REDEMPTION– An awesome tool that allows you in chapter 7 bankruptcy cases to pay off and obtain the title to your car based on the amount that the car is worth and NOT based on the amount you currently owe on the car.

SCHEDULES- The 50 or so pages that accompany the bankruptcy petition are known as the schedules.

SECURED CREDITORS– Those creditors whose loans are secured by collateral. The most notable secured lenders out there are banks handing out mortgages and car loans. Secured creditors are entitled to payment in full in a chapter 13 bankruptcy case so the distinction is very important.

SURRENDORED PROPERTY– In either type of bankruptcy you have the option of walking away from your mortgage, car loan, boat loan, etc. and in turn giving up the collateral. So, surrender is just another way of saying you are willing to give up the property that is acting as collateral for the loan.

STEP UP– Certain events like paying off a car loan during the life of your chapter 13 bankruptcy filing will trigger an increase in your plan payments. That increase is referred to as a step up.

TRUSTEE– In chapter 7 cases he/she is the person that determines if there are any assets that they can seize and sell for the benefit of the creditors. In chapter 13 cases, he/she is the person that evaluates your plan and determines whether you are paying enough to the unsecured creditors.

THE PLAN– Those set of documents that outline which creditors are going to get paid and to what extent in a chapter 13 bankruptcy case is called the plan. The goal is to get the plan confirmed by the judge.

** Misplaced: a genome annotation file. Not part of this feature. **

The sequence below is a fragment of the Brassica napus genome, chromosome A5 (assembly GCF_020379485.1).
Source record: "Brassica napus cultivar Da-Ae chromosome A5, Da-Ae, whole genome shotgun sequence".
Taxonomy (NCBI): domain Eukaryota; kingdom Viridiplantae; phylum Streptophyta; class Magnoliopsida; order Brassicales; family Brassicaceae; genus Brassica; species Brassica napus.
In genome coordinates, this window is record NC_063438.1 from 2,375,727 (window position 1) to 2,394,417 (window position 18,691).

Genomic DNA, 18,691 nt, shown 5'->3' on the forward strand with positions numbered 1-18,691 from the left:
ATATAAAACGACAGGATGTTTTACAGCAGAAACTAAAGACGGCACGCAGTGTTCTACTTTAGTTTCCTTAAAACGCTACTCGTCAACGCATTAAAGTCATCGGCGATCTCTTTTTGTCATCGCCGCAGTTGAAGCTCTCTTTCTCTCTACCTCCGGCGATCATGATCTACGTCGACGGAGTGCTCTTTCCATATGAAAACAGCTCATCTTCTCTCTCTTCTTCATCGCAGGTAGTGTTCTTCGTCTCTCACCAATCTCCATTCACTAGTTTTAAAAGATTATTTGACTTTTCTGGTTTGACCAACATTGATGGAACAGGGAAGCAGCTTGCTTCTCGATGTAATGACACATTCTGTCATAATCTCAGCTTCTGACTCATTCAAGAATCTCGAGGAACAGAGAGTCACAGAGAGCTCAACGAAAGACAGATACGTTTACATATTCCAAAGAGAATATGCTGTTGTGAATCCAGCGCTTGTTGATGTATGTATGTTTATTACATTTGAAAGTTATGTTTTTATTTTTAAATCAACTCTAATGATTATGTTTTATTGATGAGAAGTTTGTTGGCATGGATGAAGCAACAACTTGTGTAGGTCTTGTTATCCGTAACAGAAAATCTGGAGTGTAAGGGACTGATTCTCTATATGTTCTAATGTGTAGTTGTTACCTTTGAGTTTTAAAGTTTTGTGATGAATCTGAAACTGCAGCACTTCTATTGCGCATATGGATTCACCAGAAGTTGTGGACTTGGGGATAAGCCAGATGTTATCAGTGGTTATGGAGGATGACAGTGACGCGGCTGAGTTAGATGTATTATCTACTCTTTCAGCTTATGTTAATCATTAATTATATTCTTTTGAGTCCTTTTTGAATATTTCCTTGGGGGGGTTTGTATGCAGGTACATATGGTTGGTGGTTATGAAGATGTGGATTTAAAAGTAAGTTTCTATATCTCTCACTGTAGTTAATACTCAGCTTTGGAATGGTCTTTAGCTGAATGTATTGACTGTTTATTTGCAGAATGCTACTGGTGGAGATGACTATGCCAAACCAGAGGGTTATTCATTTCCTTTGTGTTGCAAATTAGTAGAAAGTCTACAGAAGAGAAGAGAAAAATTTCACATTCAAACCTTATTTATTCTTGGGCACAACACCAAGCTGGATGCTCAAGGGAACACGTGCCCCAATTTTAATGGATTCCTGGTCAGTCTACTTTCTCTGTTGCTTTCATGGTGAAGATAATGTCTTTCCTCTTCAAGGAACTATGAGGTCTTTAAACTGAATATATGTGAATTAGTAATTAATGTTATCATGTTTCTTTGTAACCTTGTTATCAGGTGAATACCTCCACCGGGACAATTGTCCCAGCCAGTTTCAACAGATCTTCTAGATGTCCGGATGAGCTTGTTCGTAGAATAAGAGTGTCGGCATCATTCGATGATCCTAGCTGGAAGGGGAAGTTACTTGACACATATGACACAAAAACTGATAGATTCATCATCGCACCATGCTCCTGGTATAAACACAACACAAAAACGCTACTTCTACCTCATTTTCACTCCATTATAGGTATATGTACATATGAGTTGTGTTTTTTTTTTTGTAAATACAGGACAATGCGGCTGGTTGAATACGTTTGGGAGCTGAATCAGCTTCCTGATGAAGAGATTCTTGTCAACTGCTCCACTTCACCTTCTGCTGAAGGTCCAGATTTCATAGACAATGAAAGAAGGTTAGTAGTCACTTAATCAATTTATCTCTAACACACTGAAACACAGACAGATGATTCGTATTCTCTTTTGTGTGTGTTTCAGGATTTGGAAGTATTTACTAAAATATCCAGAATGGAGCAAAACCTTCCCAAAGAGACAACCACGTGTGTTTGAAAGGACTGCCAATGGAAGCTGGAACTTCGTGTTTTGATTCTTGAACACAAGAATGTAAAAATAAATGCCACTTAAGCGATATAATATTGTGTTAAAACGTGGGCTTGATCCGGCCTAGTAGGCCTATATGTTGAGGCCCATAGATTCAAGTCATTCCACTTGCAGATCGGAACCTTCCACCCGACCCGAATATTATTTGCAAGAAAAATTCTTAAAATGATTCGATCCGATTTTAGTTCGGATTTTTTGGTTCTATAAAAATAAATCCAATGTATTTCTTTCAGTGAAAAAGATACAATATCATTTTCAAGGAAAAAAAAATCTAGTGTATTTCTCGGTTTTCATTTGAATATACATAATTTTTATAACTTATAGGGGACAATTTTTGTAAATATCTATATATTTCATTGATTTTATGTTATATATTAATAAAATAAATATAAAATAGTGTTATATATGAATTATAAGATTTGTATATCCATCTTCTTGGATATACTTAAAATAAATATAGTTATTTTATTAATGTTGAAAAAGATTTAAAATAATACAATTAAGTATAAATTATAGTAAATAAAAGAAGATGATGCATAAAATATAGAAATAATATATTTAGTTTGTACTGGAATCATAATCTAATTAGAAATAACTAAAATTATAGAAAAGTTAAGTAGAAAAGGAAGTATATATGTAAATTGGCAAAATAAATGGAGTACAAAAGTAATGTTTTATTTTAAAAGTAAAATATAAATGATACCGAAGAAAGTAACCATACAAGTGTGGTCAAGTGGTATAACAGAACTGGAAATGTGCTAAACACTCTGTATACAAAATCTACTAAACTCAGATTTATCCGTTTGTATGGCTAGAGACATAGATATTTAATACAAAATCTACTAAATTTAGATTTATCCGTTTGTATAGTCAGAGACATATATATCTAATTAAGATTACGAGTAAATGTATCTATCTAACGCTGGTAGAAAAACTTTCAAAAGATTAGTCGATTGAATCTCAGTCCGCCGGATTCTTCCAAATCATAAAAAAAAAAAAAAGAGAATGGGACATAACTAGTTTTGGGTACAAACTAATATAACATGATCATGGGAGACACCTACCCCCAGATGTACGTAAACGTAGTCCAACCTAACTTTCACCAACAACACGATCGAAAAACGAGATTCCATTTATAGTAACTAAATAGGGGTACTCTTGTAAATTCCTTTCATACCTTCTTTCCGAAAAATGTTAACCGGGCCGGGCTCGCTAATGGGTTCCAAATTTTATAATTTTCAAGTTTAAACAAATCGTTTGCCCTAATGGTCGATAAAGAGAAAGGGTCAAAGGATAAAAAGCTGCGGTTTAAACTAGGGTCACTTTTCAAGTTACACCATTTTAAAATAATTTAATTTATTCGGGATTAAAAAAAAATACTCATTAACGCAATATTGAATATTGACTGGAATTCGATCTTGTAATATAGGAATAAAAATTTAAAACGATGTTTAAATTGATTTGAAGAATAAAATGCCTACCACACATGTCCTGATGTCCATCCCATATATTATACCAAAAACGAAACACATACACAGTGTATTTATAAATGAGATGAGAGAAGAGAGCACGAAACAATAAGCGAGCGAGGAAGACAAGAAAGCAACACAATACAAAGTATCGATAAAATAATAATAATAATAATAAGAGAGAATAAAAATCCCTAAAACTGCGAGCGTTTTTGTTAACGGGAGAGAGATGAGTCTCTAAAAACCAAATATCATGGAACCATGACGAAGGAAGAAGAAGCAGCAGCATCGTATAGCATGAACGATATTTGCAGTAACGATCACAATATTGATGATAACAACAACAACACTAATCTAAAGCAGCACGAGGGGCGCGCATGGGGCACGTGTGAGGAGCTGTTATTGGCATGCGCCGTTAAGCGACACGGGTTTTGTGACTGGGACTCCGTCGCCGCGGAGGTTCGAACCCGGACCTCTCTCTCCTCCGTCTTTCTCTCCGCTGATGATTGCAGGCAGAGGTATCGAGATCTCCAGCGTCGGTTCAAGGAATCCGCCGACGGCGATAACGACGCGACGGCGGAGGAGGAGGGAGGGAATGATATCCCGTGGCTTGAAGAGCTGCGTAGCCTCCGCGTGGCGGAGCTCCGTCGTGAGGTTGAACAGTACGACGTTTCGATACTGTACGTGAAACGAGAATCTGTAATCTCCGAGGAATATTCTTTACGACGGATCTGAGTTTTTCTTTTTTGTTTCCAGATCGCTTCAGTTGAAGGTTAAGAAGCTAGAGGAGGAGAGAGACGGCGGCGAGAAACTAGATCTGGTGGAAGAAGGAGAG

TENANTS BY THE ENTIRETY PROPERTY– The concept that states that property jointly owned with a spouse and is typically titled in this fashion cannot be touched in or outside of bankruptcy in order to satisfy creditors belonging to just one spouse.

UNSECURED CREDITORS– The banks, hospitals and credit unions that give out credit cards, medical services, and personal loans, are referred to as unsecured creditors since their loans are not secured by any property. The unsecured creditors get paid nothing if you are filing a chapter 7 bankruptcy case, and typically a small percentage if you are filing a chapter 13 bankruptcy.

UNITED STATES TRUSTEE OFFICE– Part of the Department of Justice, it is this office that will be filing an objection to your chapter 7 case if they feel that you do not qualify for a chapter 7 bankruptcy discharge. Ultimately however, it is the judge who will decide.

WAGE ORDER– Once your chapter 13 bankruptcy plan is approved the court will issue a wage order which will command your employer to start removing X dollars out of your pay check and send it to the chapter 13 trustee so that those funds can be disbursed to your creditors.